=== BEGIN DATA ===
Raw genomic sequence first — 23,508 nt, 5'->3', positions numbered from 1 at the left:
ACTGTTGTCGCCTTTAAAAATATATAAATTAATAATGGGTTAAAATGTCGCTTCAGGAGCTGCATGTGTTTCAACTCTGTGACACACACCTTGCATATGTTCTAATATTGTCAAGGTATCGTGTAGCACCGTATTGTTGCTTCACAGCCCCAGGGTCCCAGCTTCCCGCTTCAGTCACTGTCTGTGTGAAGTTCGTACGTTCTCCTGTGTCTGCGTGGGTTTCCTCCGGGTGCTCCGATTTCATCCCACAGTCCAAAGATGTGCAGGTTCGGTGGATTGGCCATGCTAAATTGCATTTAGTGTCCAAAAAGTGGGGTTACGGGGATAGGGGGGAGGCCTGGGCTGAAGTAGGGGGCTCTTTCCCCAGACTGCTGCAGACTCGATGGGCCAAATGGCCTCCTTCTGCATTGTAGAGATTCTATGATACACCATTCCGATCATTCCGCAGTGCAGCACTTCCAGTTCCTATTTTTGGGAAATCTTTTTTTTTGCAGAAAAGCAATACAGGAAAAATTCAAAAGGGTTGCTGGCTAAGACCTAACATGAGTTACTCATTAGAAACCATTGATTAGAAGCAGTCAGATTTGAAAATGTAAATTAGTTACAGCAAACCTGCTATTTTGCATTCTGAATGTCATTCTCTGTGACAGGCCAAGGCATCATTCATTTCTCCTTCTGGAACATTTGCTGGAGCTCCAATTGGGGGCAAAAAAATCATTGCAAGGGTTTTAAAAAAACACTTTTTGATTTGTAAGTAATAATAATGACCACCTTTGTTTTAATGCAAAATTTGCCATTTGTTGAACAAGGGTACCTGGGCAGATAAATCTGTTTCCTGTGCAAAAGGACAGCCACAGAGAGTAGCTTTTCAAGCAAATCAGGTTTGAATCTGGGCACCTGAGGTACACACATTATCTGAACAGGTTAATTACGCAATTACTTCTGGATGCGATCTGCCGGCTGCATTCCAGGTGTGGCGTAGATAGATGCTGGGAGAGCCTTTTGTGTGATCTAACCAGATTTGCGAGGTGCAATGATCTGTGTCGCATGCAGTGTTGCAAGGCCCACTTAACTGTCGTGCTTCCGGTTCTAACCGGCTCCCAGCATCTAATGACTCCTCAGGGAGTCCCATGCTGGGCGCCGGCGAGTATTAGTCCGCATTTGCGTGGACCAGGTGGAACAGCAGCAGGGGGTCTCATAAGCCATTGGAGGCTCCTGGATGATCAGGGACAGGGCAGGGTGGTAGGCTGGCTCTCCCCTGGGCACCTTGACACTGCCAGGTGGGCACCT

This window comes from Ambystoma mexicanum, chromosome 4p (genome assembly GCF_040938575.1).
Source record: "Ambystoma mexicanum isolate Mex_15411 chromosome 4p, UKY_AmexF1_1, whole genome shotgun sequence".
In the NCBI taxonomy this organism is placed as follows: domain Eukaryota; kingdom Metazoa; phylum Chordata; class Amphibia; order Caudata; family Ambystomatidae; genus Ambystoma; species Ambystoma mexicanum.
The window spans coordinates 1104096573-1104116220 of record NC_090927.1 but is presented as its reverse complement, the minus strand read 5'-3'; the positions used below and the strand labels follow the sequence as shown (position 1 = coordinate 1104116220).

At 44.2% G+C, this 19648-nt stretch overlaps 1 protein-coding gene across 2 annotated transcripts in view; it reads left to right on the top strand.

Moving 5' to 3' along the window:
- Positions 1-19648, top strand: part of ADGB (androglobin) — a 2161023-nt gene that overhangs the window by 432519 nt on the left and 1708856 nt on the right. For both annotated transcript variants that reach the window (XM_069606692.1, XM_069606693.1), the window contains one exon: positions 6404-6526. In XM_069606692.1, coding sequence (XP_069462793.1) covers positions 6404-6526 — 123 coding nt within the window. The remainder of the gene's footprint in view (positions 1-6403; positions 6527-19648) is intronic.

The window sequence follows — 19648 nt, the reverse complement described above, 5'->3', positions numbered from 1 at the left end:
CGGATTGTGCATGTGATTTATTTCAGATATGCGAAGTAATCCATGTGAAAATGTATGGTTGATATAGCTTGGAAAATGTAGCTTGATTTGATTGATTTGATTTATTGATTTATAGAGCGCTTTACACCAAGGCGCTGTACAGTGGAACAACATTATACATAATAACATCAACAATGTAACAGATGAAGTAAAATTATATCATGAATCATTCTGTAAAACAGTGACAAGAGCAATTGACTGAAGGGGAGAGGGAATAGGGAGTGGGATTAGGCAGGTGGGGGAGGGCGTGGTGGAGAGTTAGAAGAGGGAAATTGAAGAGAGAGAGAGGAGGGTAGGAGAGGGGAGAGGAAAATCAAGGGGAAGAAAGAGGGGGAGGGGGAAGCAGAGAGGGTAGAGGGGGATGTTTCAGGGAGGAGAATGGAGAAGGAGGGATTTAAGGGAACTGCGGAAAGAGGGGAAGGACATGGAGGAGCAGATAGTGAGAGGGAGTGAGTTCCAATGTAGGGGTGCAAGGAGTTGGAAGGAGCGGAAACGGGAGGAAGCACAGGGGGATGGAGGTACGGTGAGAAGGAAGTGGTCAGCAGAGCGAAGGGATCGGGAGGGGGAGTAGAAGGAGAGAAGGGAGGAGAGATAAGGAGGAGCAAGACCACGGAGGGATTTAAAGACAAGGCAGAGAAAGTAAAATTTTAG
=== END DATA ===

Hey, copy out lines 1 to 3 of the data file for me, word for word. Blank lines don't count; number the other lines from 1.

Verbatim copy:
Raw genomic sequence first — 23,508 nt, 5'->3', positions numbered from 1 at the left:
ACTGTTGTCGCCTTTAAAAATATATAAATTAATAATGGGTTAAAATGTCGCTTCAGGAGCTGCATGTGTTTCAACTCTGTGACACACACCTTGCATATGTTCTAATATTGTCAAGGTATCGTGTAGCACCGTATTGTTGCTTCACAGCCCCAGGGTCCCAGCTTCCCGCTTCAGTCACTGTCTGTGTGAAGTTCGTACGTTCTCCTGTGTCTGCGTGGGTTTCCTCCGGGTGCTCCGATTTCATCCCACAGTCCAAAGATGTGCAGGTTCGGTGGATTGGCCATGCTAAATTGCATTTAGTGTCCAAAAAGTGGGGTTACGGGGATAGGGGGGAGGCCTGGGCTGAAGTAGGGGGCTCTTTCCCCAGACTGCTGCAGACTCGATGGGCCAAATGGCCTCCTTCTGCATTGTAGAGATTCTATGATACACCATTCCGATCATTCCGCAGTGCAGCACTTCCAGTTCCTATTTTTGGGAAATCTTTTTTTTTGCAGAAAAGCAATACAGGAAAAATTCAAAAGGGTTGCTGGCTAAGACCTAACATGAGTTACTCATTAGAAACCATTGATTAGAAGCAGTCAGATTTGAAAATGTAAATTAGTTACAGCAAACCTGCTATTTTGCATTCTGAATGTCATTCTCTGTGACAGGCCAAGGCATCATTCATTTCTCCTTCTGGAACATTTGCTGGAGCTCCAATTGGGGGCAAAAAAATCATTGCAAGGGTTTTAAAAAAACACTTTTTGATTTGTAAGTAATAATAATGACCACCTTTGTTTTAATGCAAAATTTGCCATTTGTTGAACAAGGGTACCTGGGCAGATAAATCTGTTTCCTGTGCAAAAGGACAGCCACAGAGAGTAGCTTTTCAAGCAAATCAGGTTTGAATCTGGGCACCTGAGGTACACACATTATCTGAACAGGTTAATTACGCAATTACTTCTGGATGCGATCTGCCGGCTGCATTCCAGGTGTGGCGTAGATAGATGCTGGGAGAGCCTTTTGTGTGATCTAACCAGATTTGCGAGGTGCAATGATCTGTGTCGCATGCAGTGTTGCAAGGCCCACTTAACTGTCGTGCTTCCGGTTCTAACCGGCTCCCAGCATCTAATGACTCCTCAGGGAGTCCCATGCTGGGCGCCGGCGAGTATTAGTCCGCATTTGCGTGGACCAGGTGGAACAGCAGCAGGGGGTCTCATAAGCCATTGGAGGCTCCTGGATGATCAGGGACAGGGCAGGGTGGTAGGCTGGCTCTCCCCTGGGCACCTTGACACTGCCAGGTGGGCACCT

This window comes from Ambystoma mexicanum, chromosome 4p (genome assembly GCF_040938575.1).